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When the Queen came calling in 1961

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New Delhi, Feb 6 (PTI) Thousands gathered at Delhi’s sprawling Ramlila Maidan to catch a glimpse of royalty as Queen Elizabeth II, who on Sunday became the first British monarch to complete 70 years on the throne, and her husband Prince Philip, the Duke of Edinburgh, arrived in the city in January 1961.

The spectators cheered and waved Indian and British flags as the then mayor of Delhi Sham Nath felicitated the young royals on a huge, elevated oriental-style rostrum with garlands in the presence of Prime Minister Jawaharlal Nehru, according to archival records.

The Queen was gifted an artistic model of the 12-century minaret, Qutub Minar, while the Duke of Edinburgh was presented a silver candelabra, according to rare archival footage of the royal tour.

The Queen also attended the grand Republic Day celebrations at Rajpath in the city.

It was a visit of multiple firsts.

It was the maiden visit by the Queen, who ascended the throne on the death of her father and last emperor of India King George VI on this day in 1952, to the country. It was the first visit by a British monarch to India after the country got independence. It was also the first visit by a reigning British monarch to the country.

The Queen, during the Delhi leg of her 1961 tour, also visited Rajghat and offered a ceremonial wreath at Mahatma Gandhi’s memorial. She also formally opened the institute buildings of the All India Institute of Medical Sciences (AIIMS) on January 27 at an impressive ceremony attended by the then President Rajendra Prasad.

In the past, the Royal Family has recalled memories of the Queen’s India visit, sharing old pictures from the multi-city tour of the country on its official social media handles.

“The Queen and The Royal Family have a personal connection with India and have visited several times,” the Royal Family had tweeted in 2017.

“The Queen’s first State Visit to India was in 1961, as the guest of Dr Rajendra Prasad, the first President of India,” it had said in a subsequent tweet.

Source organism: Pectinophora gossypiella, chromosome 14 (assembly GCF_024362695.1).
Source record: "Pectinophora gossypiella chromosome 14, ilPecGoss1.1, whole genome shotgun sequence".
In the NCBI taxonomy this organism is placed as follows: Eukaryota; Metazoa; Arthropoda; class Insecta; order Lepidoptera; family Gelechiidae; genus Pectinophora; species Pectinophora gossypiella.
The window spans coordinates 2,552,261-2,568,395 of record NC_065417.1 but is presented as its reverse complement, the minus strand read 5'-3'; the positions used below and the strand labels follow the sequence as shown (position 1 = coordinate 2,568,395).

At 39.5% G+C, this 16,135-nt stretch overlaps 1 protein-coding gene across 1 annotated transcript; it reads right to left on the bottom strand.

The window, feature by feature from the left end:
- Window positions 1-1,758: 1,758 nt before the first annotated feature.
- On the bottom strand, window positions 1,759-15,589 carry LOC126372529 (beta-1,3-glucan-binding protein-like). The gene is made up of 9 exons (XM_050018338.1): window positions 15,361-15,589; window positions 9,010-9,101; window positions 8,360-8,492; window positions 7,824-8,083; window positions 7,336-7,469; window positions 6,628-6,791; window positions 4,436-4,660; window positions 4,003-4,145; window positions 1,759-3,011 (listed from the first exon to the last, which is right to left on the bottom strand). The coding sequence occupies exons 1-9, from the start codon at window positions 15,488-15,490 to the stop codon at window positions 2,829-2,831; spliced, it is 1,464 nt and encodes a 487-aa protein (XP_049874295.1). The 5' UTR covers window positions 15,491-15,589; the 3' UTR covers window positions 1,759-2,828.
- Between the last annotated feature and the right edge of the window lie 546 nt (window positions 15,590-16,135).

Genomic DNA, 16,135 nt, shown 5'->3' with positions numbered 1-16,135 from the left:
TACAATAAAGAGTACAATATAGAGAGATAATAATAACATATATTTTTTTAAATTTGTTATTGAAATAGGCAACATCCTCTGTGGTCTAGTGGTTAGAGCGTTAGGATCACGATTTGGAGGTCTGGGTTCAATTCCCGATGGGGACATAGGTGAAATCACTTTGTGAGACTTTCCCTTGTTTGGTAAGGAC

“Her Majesty has undertaken three State Visits to India, the first of which was in 1961 – The Queen addresses a crowd in Ramlila Ground and The Queen and The Duke of Edinburgh on a walkabout in New Delhi, 1961,” it had said in a tweet in 2019, sharing two rare pictures from the 1961 visit.

During her first visit, the Queen and Prince Philip had also visited Agra, Bombay (now Mumbai), Benares (now Varanasi), Udaipur, Jaipur, Bangalore (now Bengaluru), Madras (now Chennai) and Calcutta (now Kolkata). She also visited Pakistan during her trip to the Indian subcontinent.

In Agra, she visited the Taj Mahal in an open-top car. In Varanasi, she took an elephant ride in a royal procession, enjoying the hospitality of the erstwhile Maharaja of Benares. Wherever she went, countless people lined the streets, many perched on rooftops and in balconies to catch a glimpse of ‘Her Majesty, the Queen of England’, whose grandfather King George V was the last British monarch to visit India before her in 1911.

While India was a British colony during the visit of King George V, it was a free nation and a young republic when Queen Elizabeth visited.

Kishanji, a Varanasi resident in his 70s, who retired as a junior engineer from the Indian Railways, was a young boy when the Queen visited the holy city 61 years ago. He still vividly recalls seeing the Queen.

“I was a little boy and saw the Queen as her entourage passed through the streets. People crowded the streets to catch a glimpse of her. She waved at the crowd with a smile, people were really happy to see her,” he told PTI.

After 1961, Queen Elizabeth II and Prince Philip visited India together again in 1983 and 1997, when India marked the 50th year of its Independence.

The Duke of Edinburgh had also visited India in 1959. He died last year aged 99.

The anniversary of the Queen’s accession to the British throne is a moment of reflection for the 95-year-old monarch. The princess became Queen at the young age of 25.

The couple were in Kenya in February 1952, having left London on January 31, enjoying nature and the wildlife, when the news was broken to her that her father King George VI had died on February 6, following which they returned to London.

Through hereditary succession, she became the Queen on that very day. This Sunday thus marks 70 years of service to the people of the United Kingdom, the Realms and the Commonwealth, and grand celebrations have been lined up in the UK and other commonwealth nations to mark the unprecedented anniversary. PTI KND DIV DIV

This report is auto-generated from PTI news service. ThePrint holds no responsibility for its content.

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